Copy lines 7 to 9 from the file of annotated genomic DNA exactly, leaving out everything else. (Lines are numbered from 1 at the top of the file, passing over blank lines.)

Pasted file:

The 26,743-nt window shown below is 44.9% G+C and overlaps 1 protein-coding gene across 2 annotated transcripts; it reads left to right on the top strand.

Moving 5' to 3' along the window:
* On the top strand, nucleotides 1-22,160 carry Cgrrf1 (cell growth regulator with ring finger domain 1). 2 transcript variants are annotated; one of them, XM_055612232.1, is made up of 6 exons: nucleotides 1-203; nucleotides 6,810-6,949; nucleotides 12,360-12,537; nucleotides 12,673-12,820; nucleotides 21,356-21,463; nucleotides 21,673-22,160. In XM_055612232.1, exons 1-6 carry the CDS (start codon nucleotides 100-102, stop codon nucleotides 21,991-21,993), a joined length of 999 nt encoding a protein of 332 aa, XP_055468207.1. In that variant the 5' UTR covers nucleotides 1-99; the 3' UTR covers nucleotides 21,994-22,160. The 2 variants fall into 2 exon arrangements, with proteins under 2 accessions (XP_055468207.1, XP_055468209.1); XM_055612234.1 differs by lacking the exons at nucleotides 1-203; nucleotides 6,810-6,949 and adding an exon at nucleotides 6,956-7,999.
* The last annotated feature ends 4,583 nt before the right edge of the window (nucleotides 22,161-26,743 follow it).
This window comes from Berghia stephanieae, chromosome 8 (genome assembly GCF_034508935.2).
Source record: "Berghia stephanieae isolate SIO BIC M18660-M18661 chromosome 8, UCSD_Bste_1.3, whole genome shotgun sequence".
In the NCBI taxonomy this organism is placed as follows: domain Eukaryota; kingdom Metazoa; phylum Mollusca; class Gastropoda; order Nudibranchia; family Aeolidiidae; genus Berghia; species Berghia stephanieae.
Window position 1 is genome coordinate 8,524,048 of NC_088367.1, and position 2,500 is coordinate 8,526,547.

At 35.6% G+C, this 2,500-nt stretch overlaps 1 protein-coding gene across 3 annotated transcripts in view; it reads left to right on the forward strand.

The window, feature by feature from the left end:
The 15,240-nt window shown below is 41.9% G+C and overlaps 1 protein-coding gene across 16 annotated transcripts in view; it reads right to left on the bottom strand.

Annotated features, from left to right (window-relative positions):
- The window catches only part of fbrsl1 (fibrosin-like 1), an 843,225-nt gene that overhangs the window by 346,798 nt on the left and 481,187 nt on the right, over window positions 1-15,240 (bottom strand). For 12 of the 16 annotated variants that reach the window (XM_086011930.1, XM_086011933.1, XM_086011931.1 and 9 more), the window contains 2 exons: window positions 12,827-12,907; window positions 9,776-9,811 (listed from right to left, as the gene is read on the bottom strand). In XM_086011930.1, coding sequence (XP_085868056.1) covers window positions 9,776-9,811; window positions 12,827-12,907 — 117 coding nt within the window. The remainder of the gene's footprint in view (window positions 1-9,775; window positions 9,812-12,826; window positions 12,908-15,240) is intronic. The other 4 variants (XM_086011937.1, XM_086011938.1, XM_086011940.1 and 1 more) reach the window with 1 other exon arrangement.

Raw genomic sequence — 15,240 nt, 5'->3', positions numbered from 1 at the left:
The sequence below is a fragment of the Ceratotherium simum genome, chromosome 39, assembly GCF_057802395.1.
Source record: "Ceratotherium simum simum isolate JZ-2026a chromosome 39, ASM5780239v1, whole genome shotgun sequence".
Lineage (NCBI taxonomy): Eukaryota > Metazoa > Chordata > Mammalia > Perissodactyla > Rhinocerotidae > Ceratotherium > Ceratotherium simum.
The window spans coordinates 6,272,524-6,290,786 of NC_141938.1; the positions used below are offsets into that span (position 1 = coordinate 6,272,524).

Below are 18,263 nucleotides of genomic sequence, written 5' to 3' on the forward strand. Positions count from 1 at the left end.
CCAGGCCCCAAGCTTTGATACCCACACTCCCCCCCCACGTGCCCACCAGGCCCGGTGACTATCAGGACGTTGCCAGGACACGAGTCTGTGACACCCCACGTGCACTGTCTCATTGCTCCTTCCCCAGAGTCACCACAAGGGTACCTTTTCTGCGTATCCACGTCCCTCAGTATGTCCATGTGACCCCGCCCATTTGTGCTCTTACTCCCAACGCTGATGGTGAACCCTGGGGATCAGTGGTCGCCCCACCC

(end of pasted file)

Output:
In the NCBI taxonomy this organism is placed as follows: domain Eukaryota; kingdom Metazoa; phylum Mollusca; class Gastropoda; order Nudibranchia; family Aeolidiidae; genus Berghia; species Berghia stephanieae.
Window position 1 is genome coordinate 8,524,048 of NC_088367.1, and position 2,500 is coordinate 8,526,547.

At 35.6% G+C, this 2,500-nt stretch overlaps 1 protein-coding gene across 3 annotated transcripts in view; it reads left to right on the forward strand.